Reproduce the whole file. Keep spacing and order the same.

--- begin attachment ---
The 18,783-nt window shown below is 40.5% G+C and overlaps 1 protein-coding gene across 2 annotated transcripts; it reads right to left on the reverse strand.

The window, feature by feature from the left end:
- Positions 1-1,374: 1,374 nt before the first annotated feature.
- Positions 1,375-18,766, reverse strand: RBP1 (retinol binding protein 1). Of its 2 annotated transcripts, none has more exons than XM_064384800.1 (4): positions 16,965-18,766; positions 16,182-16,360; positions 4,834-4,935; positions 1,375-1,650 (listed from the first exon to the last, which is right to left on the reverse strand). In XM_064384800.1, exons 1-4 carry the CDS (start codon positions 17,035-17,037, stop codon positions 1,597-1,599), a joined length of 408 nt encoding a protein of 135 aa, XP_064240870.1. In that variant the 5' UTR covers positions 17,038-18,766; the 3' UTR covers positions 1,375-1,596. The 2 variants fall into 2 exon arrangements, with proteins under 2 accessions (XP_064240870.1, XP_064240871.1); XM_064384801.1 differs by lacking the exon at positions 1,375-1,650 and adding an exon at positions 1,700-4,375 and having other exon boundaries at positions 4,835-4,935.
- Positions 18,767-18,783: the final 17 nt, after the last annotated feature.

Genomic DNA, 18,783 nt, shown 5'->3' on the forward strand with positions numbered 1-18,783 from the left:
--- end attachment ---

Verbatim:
The 18,783-nt window shown below is 40.5% G+C and overlaps 1 protein-coding gene across 2 annotated transcripts; it reads right to left on the reverse strand.

The window, feature by feature from the left end:
- Positions 1-1,374: 1,374 nt before the first annotated feature.
- Positions 1,375-18,766, reverse strand: RBP1 (retinol binding protein 1). Of its 2 annotated transcripts, none has more exons than XM_064384800.1 (4): positions 16,965-18,766; positions 16,182-16,360; positions 4,834-4,935; positions 1,375-1,650 (listed from the first exon to the last, which is right to left on the reverse strand). In XM_064384800.1, exons 1-4 carry the CDS (start codon positions 17,035-17,037, stop codon positions 1,597-1,599), a joined length of 408 nt encoding a protein of 135 aa, XP_064240870.1. In that variant the 5' UTR covers positions 17,038-18,766; the 3' UTR covers positions 1,375-1,596. The 2 variants fall into 2 exon arrangements, with proteins under 2 accessions (XP_064240870.1, XP_064240871.1); XM_064384801.1 differs by lacking the exon at positions 1,375-1,650 and adding an exon at positions 1,700-4,375 and having other exon boundaries at positions 4,835-4,935.
- Positions 18,767-18,783: the final 17 nt, after the last annotated feature.

Genomic DNA, 18,783 nt, shown 5'->3' on the forward strand with positions numbered 1-18,783 from the left: